Pardon me, mind if I squeeze by? This is my floor. Coming out.
In this final installment of our photo sessions from the North American Handmade Bicycle Show we present custom belt drive bikes from several talented newcomers, as well as a mini-velo, a flashy folding bike, a wooden commuter, a beer-themed titanium singlespeed mountain bike and a red-hot city bike. Welcome to the elevator session. Next stop: ground floor of the convention center, Charlotte, North Carolina.
First up is Bike Friday, which displayed this red-rimmed folding bike.
This beauty folds up to fit in the trunk of your car or in a suitcase for overseas trips. The grease-free belt drive means you won’t get dirty squeezing it into an elevator.
Ti Cycles presented this 16-pound mini velo for city riding and easy portability on subways and public transportation. We rode it and can attest that it’s fast, light, silent and fun.
REEB Cycles, the bike brand of Oskar Blues Brewery, featured multiple blingy bikes but this titanium singlespeed was total eye candy with red-white-and-blue highlights to match the can colors of its best-known brew, Dale’s Pale Ale.
Legendary bike builder Mike Flanagan of ANT Bikes wowed us with his retro electric bike, but he really showed off his red-hot style with this city bike.
Some of the loveliest belt drive builds came from new exhibitors who showed us with their work that they have a bright future in the bike industry. Meet Syndrome Cycles from Maryland.
Fe Cycles from Saint Louis is another new builder who showed true belt driven style with this commuter bike. Check out the internal cable routing and racks.
Renaissance swung some big lumber with this wooden build. Grab the lemon fresh Pledge because this bike deserves to shine.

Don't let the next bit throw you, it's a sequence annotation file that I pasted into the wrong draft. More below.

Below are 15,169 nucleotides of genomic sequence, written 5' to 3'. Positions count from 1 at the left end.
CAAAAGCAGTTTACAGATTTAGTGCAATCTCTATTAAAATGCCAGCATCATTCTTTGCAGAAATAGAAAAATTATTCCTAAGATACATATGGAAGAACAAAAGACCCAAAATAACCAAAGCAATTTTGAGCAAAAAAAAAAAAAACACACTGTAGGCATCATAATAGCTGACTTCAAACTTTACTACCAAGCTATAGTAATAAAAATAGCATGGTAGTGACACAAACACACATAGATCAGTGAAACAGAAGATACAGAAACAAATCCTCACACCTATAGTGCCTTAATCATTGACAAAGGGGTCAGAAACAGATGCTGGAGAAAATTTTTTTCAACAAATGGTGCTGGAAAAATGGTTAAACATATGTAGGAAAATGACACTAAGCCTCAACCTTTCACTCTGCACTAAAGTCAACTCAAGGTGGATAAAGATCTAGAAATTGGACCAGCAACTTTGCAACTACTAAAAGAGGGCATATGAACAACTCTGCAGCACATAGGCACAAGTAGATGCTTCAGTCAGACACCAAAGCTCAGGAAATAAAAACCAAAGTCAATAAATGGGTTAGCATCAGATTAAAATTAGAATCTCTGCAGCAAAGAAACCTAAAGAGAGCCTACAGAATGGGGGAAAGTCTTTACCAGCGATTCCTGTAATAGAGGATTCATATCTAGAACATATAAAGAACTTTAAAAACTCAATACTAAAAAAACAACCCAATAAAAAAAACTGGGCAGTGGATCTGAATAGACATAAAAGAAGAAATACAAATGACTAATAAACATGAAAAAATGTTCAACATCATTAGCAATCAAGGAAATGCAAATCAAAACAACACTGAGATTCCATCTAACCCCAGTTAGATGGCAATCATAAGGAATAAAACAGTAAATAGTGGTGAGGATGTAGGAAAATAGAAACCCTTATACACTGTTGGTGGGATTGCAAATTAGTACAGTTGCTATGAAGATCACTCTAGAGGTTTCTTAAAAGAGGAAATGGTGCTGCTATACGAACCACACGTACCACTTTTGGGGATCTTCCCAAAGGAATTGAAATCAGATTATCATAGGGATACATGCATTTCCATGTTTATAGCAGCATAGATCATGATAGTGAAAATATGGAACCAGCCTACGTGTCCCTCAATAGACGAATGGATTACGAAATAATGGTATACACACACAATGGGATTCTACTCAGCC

Thanks again to Gates racer and marketing specialist Tim Lucking for his artistry behind the lens. You can see more of his photos and all of our coverage from NAHBS here.
Now if you can please hold the door, we’re outta here.
The North American Handmade Bicycle Show is where the best custom bike builders display their artistry and innovation. This photo gallery shows some of our favorite Gates Carbon Drive bikes displayed in Charlotte at NAHBS 2014. Pictured above and below is a hand painted gem from Festka, a Czech brand based in Prague. The detailing was done by the same design firm that worked on the new Wes Anderson film “Grand Budapest Hotel.”
REEB Cycles, the bike brand of Oskar Blues Brewery in Colorado, wheelied into Charlotte with a 29-plus mountain bike featuring the Pinion gearbox, and with a neon green 650b dirt jumper that will no doubt see some action in the Oskar Blues pump track.
Located in the high peaks of the “mountains of Indiana,” as their slogan goes, Shamrock Cycles showed their Irish pride with this lucky charm of a cyclocross racer bedazzled with green-green clovers.
Independent Fabrications owner Gary Smith, who moonlights as CEO of the textile company Polartec, built this singlespeed road bike to bring on the road during his frequent business travels. The couplers on the top tube and down tube allow him to disassemble the bike and put it in a suitcase. The Gates belt keeps it clean and low maintenance.
Thanks to Tim Lucking for the creative imagery. Stay tuned for more photos of beautiful belt drive bikes from NAHBS 2014.
The integration of Shimano’s Alfine Di2 electronic shifting system with Gates Carbon Drive is among the great product innovations shown at the North American Handmade Bicycle Show. Gates and Shimano worked with multiple custom bike builders to show off the clean, quiet and slick compatibility of these two leading technologies. Gates team photographer Tim Lucking shows the technical skill and artistry of the bike builders with his creative imagery.
Pictured above are the Independent Fabrications Di2 build (red) and the electronic shifting beauty from Shamrock Cycles (blue). Shamrock’s Tim O’Donnell turned heads at NAHBS several years ago with a lovely green city bike, and the builder hailing from “the mountains of Indiana” once again delivered a bike that drew stares and media attention. Look at that stylish belt guard.